Super Holiday Box Set Madness Times Two!

Nov 12th, 2008 // 5 Comments

The holidays are a-comin’, which means it must be box set season again. And the final weeks of 2008 will see a couple of doozies that are positively late-’90s in their gigantism. One is from a major label, Warner Bros.; the other from an independent, Merge. But what’s most striking is how much the two sets have in common.



Warner Bros.’ box isn’t, strictly speaking, a box. Revolutions in Sound is a hardcover book, written by the estimable Warren Zanes, celebrating the label’s 50th anniversary that comes packaged with a USB flash drive featuring 320 (!) tracks–about 20 CDs’ worth–that, according to the press release, range “from Jimi Hendrix to My Chemical Romance, the Grateful Dead to Madonna, Fleetwood Mac to Frank Sinatra, Tab Hunter to the Red Hot Chili Peppers,” not mention, “Green Day, Van Halen, Michael Bublé, Regina Spektor, The White Stripes, Cher, Curtis Mayfield, Ramones, REM, Faith Hill, Alanis Morrisette, Randy Newman, Funkadelic, Seal, Big & Rich, Alanis Morrisette, Linkin Park, Josh Groban, Paul Simon, Eric Clapton and hundreds of others.” (Let’s hope, for the box’s sake, that Prince and his many, many WB-released side projects are among those “hundreds of others.”) There will also be a 10-CD box, and the book will be published on its own, as well as the February-slated “current artists cover the label’s catalog” comp of the type that has been cluttering used and clearance racks since WB subsidiary Elektra issued Rubaiyat back in 1990.

Usually I’d say “by contrast” before discussing the Merge package, but Score! Merge Is 20! differs from Revolutions in Sound primarily by not stuffing its tracks onto a thumb drive. The set isn’t out until January, but the label is offering pre-orders for $179 through Sunday, after which it goes for $199. What you get for that price: 14 compilation CDs, each put together by a special guest like Peter Buck, David Byrne, Zach Galifianakis, Georgia Hubley, Miranda July, Jonathan Lethem, Amy Poehler, or Alex Ross; the inevitable remix CD (Battles, Caribou, Jason Forrest, Junior Boys, John McEntire (of Tortoise), Barbara Morgenstern, and Mark Robinson are among the participants); another catalog-covers disc; a softcover book of the label’s cover art; a new Scharpling & Wurster CD; and as-yet-unspecified “other stuff.”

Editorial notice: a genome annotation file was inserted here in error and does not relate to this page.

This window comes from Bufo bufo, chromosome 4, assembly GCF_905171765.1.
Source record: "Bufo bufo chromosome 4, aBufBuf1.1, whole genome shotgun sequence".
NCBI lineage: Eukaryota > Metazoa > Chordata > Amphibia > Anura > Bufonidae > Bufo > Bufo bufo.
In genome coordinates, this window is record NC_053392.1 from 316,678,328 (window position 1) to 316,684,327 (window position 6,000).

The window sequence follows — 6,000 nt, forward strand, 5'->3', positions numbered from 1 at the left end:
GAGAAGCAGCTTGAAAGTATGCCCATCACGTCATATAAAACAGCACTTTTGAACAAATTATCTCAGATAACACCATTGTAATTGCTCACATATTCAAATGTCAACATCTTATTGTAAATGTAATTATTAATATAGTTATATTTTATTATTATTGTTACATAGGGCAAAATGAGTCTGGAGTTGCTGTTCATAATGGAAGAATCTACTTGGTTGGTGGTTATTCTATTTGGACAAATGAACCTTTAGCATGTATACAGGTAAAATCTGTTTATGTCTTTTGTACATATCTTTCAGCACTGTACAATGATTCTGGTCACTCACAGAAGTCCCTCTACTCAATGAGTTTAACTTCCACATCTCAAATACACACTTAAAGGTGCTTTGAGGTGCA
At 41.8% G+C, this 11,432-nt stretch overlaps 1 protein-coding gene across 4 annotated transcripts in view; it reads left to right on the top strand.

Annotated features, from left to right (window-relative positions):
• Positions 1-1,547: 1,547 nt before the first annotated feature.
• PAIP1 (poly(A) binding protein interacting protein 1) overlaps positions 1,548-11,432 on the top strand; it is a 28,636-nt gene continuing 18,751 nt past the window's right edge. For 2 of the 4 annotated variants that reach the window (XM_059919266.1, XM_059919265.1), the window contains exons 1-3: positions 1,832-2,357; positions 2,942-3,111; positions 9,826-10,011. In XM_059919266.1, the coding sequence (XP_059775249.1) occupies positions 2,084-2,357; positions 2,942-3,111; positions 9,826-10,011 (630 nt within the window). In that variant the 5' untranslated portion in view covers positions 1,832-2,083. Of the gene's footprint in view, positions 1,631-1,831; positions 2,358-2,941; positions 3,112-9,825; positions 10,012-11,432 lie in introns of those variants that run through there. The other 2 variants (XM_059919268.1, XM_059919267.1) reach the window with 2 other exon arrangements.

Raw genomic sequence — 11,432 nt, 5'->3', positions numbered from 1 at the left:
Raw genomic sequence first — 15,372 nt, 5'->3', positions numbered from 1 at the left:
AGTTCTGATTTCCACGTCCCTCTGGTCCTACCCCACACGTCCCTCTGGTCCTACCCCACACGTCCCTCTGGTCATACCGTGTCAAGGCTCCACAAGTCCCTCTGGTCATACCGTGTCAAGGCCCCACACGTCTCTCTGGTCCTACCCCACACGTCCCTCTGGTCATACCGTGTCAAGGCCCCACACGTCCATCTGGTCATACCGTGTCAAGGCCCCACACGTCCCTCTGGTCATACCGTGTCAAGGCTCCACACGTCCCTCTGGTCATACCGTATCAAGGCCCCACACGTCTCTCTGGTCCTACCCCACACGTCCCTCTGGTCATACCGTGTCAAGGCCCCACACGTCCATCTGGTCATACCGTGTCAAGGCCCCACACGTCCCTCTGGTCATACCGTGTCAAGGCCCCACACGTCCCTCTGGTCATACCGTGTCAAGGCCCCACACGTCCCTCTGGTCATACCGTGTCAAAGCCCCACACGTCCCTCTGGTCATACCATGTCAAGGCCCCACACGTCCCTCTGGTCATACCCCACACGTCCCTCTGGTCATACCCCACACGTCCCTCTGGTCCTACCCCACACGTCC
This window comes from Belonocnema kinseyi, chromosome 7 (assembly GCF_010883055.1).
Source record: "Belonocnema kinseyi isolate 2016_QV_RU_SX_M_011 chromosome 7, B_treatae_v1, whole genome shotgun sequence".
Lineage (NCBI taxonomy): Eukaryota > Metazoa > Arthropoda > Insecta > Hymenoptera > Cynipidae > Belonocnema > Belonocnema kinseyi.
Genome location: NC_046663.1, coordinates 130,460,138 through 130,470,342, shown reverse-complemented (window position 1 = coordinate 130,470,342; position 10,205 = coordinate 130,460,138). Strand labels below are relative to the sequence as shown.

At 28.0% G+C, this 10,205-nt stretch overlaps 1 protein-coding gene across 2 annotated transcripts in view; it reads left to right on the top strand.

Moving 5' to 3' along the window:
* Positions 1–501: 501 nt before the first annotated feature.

I admit it: I’m curious about both sets, even if I’m unlikely to shell out for either. If I were to go for one, it’d probably be the WB, if only because I’ve been waiting for someone to finally put out an official MP3 box set for years. To see a major label do it is especially intriguing. Who, I wonder, will be next? But I have to say that of the two catalog-covers discs, the Merge has more of my interest, if only because one of the credits there is for “Tracey Thorn & Jens Lekman”–a pair I’d love to hear do an entire album together.

Revolutions in Sound: Warner Bros. Launches 50th Anniversary Celebration [PR Inside]
Score! Merge Is 20! [Merge Records]

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  1. Chris Molanphy

    “current artists cover the label’s catalog” comp of the type that has been cluttering used and clearance racks since WB subsidiary Elektra issued Rubaiyat back in 1990.

    God, seriously – that set is right up there with R.E.M.’s Monster on the all-time rack-clutter list. Rubaiyat hit a (not so) sweet spot of attracting the kind of person who (a) had to hear it to satisfy curiosity over at least three or four acts, and (b) was the sort to flog off used discs.

    I mean, among covers discs, I bet there are a lot more copies of Common Thread lying around unplayed, but people who bought that don’t shop at Amoeba.

    But I have to say that of the two catalog-covers discs, the Merge has more of my interest, if only because one of the credits there is for “Tracey Thorn & Jens Lekman”-a pair I’d love to hear do an entire album together.

    I think I speak for both Maura and me when I say: second that.

  2. Captain Wrong

    “If I were to go for one, it’d probably be the WB, if only because I’ve been waiting for someone to finally put out an official MP3 box set for years.”

    What was this then? [www.avclub.com]

    The WB set would be more interesting if the label actually had some sort of identity. Even in the early days, WB tried to cover a lot of bases. I’d love to see a track listing because I’m just picturing the most random batch of tracks, but who the hell is going to shell out for a major label patting themselves on the back at this date? Unless they’re pricing this like their old “Loss Leaders” samplers, who is going to buy this?

  3. MrStarhead

    @Chris Molanphy: Really? I’d never heard of Rubaiyat until this article (and then looking it up on allmusic; I’m intrigued by Faster Pussycat doing “You’re so Vain”). But it doesn’t seem that available. Amazon’s only got 5 used copies, and the cheapest is $9. Meanwhile, Monster has 712 copies available and is going for (you guessed it) a penny.

    I was much more familiar with 1998′s Essential Interpretations, the one with Foo Fighters doing “Baker Street.”

  4. Michaelangelo Matos

    @Captain Wrong: ha! busted! I meant that I’d been waiting for a major label to do one.

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